While I was talking with a friend, the subject of New Year's resolutions came up, as it tends to do every year around this time.
"I don't like the word 'resolution,'" I told him. "I mean, it should be a strong word, resolve, you know, but because of how it's been used for New Year's, it's gotten all weak and lazy. Now it means that you let the calendar decide when you're going to start being a better person, which, really, just gives you some other external force to blame when you inevitably go back to being a jackass. As if half the world needed another way to avoid that responsibility.
"I like 'goals,'" I said. "I think that's a good word."
"Got any goals, then?" my friend asked.
I nodded. "I'm going to try to grow wings," I said.
My friend raised his eyebrows, shook his head. "Only you," he said. "Okay. What kind of wings you got in mind?"
"Crow," I told him. "I don't think I could grow anything else and be taken seriously. I mean, come on. Imagine someone gets called up for an open mic and they flit up to the stage on these dinky little hummingbird wings. And then imagine they go, 'I've got some poetry I want to share with you tonight.'"
"I see your point," he said.
But that wasn't what I was telling my friend at all. What I was telling him was something that already hung everywhere around us, over our heads and on top of our shoulders, as sharp as the chill in the air, which was that the previous year had been almost absolute crap for just about everybody we knew. If someone had told me at the beginning of the year, in fact, all the details of how bad it was going to be, I would have called bull. Impossible, I would have said. And yet, there it was. There it had been.
So in the face of all that impossibility, why not? Why not wings?
"I think black feathers are the way to go to show I mean business," I said.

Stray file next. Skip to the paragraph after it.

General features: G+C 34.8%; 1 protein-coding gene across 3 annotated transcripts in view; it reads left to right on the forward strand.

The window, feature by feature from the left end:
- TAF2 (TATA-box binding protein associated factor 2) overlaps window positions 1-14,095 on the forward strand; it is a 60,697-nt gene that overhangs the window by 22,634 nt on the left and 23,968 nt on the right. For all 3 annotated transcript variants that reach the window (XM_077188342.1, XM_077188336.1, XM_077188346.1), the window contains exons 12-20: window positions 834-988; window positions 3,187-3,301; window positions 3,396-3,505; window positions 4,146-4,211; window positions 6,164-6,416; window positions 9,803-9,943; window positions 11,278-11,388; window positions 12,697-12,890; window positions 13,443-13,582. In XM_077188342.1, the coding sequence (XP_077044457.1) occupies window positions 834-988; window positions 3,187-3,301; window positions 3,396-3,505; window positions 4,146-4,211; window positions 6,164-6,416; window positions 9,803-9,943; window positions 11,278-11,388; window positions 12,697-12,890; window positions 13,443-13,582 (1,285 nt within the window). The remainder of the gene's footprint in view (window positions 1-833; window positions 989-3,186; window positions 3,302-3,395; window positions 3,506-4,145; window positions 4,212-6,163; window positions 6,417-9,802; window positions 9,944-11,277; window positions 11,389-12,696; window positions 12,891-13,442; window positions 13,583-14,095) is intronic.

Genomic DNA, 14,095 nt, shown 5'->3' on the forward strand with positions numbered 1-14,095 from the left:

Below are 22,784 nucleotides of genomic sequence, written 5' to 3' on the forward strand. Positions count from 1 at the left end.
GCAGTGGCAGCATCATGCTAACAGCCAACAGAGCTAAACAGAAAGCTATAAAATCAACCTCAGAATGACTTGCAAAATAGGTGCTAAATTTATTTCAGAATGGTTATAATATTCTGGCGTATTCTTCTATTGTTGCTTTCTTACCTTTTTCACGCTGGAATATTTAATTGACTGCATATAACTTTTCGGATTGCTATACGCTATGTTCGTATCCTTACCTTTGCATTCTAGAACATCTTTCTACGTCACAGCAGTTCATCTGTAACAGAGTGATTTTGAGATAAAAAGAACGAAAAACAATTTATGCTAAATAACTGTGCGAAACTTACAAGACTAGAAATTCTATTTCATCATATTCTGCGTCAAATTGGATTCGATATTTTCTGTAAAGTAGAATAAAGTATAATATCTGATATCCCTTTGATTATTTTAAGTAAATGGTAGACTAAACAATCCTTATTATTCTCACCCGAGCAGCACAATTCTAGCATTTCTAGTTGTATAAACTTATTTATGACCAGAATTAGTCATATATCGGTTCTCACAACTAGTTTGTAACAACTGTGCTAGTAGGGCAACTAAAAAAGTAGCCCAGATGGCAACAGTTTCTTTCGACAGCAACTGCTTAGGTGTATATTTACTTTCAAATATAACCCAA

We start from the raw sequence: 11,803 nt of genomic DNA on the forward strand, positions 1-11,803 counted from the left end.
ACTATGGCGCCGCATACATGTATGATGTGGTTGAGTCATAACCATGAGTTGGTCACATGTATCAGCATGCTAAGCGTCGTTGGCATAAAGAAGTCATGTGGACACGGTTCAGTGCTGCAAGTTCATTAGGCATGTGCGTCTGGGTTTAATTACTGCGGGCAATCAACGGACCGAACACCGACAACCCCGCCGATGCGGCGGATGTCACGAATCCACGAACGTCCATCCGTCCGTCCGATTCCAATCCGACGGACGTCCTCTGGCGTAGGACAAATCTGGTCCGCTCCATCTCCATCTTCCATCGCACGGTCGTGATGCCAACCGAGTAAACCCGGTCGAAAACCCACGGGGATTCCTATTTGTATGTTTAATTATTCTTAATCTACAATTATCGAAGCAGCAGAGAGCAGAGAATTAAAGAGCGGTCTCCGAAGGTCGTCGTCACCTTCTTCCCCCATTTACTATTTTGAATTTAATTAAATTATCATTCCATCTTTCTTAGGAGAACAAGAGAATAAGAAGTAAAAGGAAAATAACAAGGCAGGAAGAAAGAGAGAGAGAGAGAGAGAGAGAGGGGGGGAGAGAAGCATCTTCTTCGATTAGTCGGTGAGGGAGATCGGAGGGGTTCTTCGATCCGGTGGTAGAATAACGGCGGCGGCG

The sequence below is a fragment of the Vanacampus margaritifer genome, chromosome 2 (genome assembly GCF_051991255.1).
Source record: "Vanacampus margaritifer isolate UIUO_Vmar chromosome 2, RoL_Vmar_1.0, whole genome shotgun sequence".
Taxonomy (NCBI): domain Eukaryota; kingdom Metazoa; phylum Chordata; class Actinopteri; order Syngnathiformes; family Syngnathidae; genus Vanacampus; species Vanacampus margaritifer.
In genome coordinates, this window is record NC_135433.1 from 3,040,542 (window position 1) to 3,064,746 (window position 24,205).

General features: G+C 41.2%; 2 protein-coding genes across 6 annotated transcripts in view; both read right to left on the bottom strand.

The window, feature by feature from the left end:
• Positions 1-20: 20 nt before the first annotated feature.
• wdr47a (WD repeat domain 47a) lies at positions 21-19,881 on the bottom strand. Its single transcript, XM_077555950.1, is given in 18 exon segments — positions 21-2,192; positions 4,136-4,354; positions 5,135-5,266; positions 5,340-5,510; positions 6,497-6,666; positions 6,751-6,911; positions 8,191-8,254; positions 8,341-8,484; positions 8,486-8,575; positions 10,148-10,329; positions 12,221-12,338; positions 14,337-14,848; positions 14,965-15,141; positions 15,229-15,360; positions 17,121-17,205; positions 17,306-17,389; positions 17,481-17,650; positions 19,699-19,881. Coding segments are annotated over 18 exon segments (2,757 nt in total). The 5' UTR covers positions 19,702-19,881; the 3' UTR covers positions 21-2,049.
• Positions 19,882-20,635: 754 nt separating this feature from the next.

"Got any other goals?" my friend asked. "Any that are a little more realistic?"
"The usual," I said, shrugging. "Career goals, some publishing goals."
My friend let his cigarette hand fall to his side and squinted at me. "I think I see something sticking out of your back," he murmured.
I had no cigarette and so had been playing with my breath, wishing I could trick it into curls and loops as it spread out in front of me against the whip crack of the air. When my friend said that, though, I won't lie--I let a cloud of my breath just go. I bit back a tiny laugh and a little bit of hope, holding those in my mouth in its place. My friend reached behind me and with only his fingertips touched my shoulderblade.
"Just a piece of sweater fuzz," he said, showing me the offending curl of black cotton.
My laugh left me like a vapor trail in reverse. "One time," I said, "I had a piece of fuzz on my arm, right above my wrist. But it was curled up so tightly, and I had never seen it before, and I guess static was keeping it stuck to my skin--I swore I had all of a sudden developed cancer."
My friend laughed.
"See," he said, "long ago when you looked at sweater fuzz, you assumed you had a cancerous mole. Now you hear about it and hope you have wings. Already your outlook is brighter." He nodded. "I think you set a good goal, actually."
I thought about this and smiled.
"What about you?" I asked him. "Got any goals this year?"
"I have a resolution to stop smoking," he said, flicking his ashes down the driveway.
* * *
Happy New Year!